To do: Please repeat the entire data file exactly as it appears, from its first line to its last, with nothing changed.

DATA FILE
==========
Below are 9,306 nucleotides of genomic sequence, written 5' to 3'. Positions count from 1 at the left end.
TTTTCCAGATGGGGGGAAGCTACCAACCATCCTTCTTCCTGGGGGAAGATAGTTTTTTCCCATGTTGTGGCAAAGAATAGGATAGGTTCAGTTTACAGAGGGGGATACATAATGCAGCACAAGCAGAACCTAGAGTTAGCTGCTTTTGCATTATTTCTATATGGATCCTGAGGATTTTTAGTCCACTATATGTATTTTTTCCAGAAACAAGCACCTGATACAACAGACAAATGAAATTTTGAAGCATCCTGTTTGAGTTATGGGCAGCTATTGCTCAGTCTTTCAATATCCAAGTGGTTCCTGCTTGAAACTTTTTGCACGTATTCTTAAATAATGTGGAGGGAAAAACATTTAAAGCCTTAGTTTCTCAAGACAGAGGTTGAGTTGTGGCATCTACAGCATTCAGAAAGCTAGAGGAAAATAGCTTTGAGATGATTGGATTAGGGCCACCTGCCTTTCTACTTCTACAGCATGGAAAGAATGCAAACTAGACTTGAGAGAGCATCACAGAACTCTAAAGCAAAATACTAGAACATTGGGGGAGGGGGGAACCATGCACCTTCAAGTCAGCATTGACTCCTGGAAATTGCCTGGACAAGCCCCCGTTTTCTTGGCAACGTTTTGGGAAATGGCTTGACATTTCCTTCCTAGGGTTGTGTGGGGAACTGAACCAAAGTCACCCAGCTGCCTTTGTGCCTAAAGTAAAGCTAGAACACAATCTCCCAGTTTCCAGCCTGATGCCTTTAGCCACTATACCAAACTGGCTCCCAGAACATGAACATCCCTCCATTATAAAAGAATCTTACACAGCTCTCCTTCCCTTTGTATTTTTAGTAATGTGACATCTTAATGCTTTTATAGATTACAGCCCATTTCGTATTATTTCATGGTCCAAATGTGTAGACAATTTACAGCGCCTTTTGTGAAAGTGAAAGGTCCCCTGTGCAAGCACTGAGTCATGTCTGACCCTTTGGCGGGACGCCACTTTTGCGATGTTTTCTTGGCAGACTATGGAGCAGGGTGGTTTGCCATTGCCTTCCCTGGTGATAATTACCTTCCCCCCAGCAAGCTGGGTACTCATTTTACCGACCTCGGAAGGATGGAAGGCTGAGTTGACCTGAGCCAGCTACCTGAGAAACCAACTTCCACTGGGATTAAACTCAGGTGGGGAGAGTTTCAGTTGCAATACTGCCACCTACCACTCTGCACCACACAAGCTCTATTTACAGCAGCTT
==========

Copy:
Below are 9,306 nucleotides of genomic sequence, written 5' to 3'. Positions count from 1 at the left end.
TTTTCCAGATGGGGGGAAGCTACCAACCATCCTTCTTCCTGGGGGAAGATAGTTTTTTCCCATGTTGTGGCAAAGAATAGGATAGGTTCAGTTTACAGAGGGGGATACATAATGCAGCACAAGCAGAACCTAGAGTTAGCTGCTTTTGCATTATTTCTATATGGATCCTGAGGATTTTTAGTCCACTATATGTATTTTTTCCAGAAACAAGCACCTGATACAACAGACAAATGAAATTTTGAAGCATCCTGTTTGAGTTATGGGCAGCTATTGCTCAGTCTTTCAATATCCAAGTGGTTCCTGCTTGAAACTTTTTGCACGTATTCTTAAATAATGTGGAGGGAAAAACATTTAAAGCCTTAGTTTCTCAAGACAGAGGTTGAGTTGTGGCATCTACAGCATTCAGAAAGCTAGAGGAAAATAGCTTTGAGATGATTGGATTAGGGCCACCTGCCTTTCTACTTCTACAGCATGGAAAGAATGCAAACTAGACTTGAGAGAGCATCACAGAACTCTAAAGCAAAATACTAGAACATTGGGGGAGGGGGGAACCATGCACCTTCAAGTCAGCATTGACTCCTGGAAATTGCCTGGACAAGCCCCCGTTTTCTTGGCAACGTTTTGGGAAATGGCTTGACATTTCCTTCCTAGGGTTGTGTGGGGAACTGAACCAAAGTCACCCAGCTGCCTTTGTGCCTAAAGTAAAGCTAGAACACAATCTCCCAGTTTCCAGCCTGATGCCTTTAGCCACTATACCAAACTGGCTCCCAGAACATGAACATCCCTCCATTATAAAAGAATCTTACACAGCTCTCCTTCCCTTTGTATTTTTAGTAATGTGACATCTTAATGCTTTTATAGATTACAGCCCATTTCGTATTATTTCATGGTCCAAATGTGTAGACAATTTACAGCGCCTTTTGTGAAAGTGAAAGGTCCCCTGTGCAAGCACTGAGTCATGTCTGACCCTTTGGCGGGACGCCACTTTTGCGATGTTTTCTTGGCAGACTATGGAGCAGGGTGGTTTGCCATTGCCTTCCCTGGTGATAATTACCTTCCCCCCAGCAAGCTGGGTACTCATTTTACCGACCTCGGAAGGATGGAAGGCTGAGTTGACCTGAGCCAGCTACCTGAGAAACCAACTTCCACTGGGATTAAACTCAGGTGGGGAGAGTTTCAGTTGCAATACTGCCACCTACCACTCTGCACCACACAAGCTCTATTTACAGCAGCTT